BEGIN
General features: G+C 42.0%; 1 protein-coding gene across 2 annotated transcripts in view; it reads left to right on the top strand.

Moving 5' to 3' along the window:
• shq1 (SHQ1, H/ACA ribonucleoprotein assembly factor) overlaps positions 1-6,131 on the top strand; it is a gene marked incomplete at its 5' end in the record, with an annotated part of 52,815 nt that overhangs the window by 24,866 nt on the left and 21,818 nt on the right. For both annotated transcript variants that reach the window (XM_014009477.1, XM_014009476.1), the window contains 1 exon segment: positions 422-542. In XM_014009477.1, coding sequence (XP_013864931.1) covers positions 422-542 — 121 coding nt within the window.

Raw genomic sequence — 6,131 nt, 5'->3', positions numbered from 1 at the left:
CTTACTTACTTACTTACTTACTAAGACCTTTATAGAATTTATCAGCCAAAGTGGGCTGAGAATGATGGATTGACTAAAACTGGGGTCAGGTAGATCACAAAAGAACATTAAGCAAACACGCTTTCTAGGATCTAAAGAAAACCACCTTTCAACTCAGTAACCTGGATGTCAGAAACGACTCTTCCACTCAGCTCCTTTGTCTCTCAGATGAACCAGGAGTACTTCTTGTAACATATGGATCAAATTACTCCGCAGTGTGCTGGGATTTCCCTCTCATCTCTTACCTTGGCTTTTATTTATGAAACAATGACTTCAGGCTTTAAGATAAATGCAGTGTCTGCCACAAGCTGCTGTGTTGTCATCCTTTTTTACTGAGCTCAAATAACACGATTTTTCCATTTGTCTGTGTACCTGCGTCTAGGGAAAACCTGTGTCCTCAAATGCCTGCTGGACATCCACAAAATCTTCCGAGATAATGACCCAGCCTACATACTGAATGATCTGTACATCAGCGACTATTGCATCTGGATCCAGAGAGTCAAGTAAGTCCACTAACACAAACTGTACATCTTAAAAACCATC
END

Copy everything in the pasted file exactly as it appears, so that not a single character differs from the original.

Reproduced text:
General features: G+C 42.0%; 1 protein-coding gene across 2 annotated transcripts in view; it reads left to right on the top strand.

Moving 5' to 3' along the window:
• shq1 (SHQ1, H/ACA ribonucleoprotein assembly factor) overlaps positions 1-6,131 on the top strand; it is a gene marked incomplete at its 5' end in the record, with an annotated part of 52,815 nt that overhangs the window by 24,866 nt on the left and 21,818 nt on the right. For both annotated transcript variants that reach the window (XM_014009477.1, XM_014009476.1), the window contains 1 exon segment: positions 422-542. In XM_014009477.1, coding sequence (XP_013864931.1) covers positions 422-542 — 121 coding nt within the window.

Raw genomic sequence — 6,131 nt, 5'->3', positions numbered from 1 at the left:
CTTACTTACTTACTTACTTACTAAGACCTTTATAGAATTTATCAGCCAAAGTGGGCTGAGAATGATGGATTGACTAAAACTGGGGTCAGGTAGATCACAAAAGAACATTAAGCAAACACGCTTTCTAGGATCTAAAGAAAACCACCTTTCAACTCAGTAACCTGGATGTCAGAAACGACTCTTCCACTCAGCTCCTTTGTCTCTCAGATGAACCAGGAGTACTTCTTGTAACATATGGATCAAATTACTCCGCAGTGTGCTGGGATTTCCCTCTCATCTCTTACCTTGGCTTTTATTTATGAAACAATGACTTCAGGCTTTAAGATAAATGCAGTGTCTGCCACAAGCTGCTGTGTTGTCATCCTTTTTTACTGAGCTCAAATAACACGATTTTTCCATTTGTCTGTGTACCTGCGTCTAGGGAAAACCTGTGTCCTCAAATGCCTGCTGGACATCCACAAAATCTTCCGAGATAATGACCCAGCCTACATACTGAATGATCTGTACATCAGCGACTATTGCATCTGGATCCAGAGAGTCAAGTAAGTCCACTAACACAAACTGTACATCTTAAAAACCATC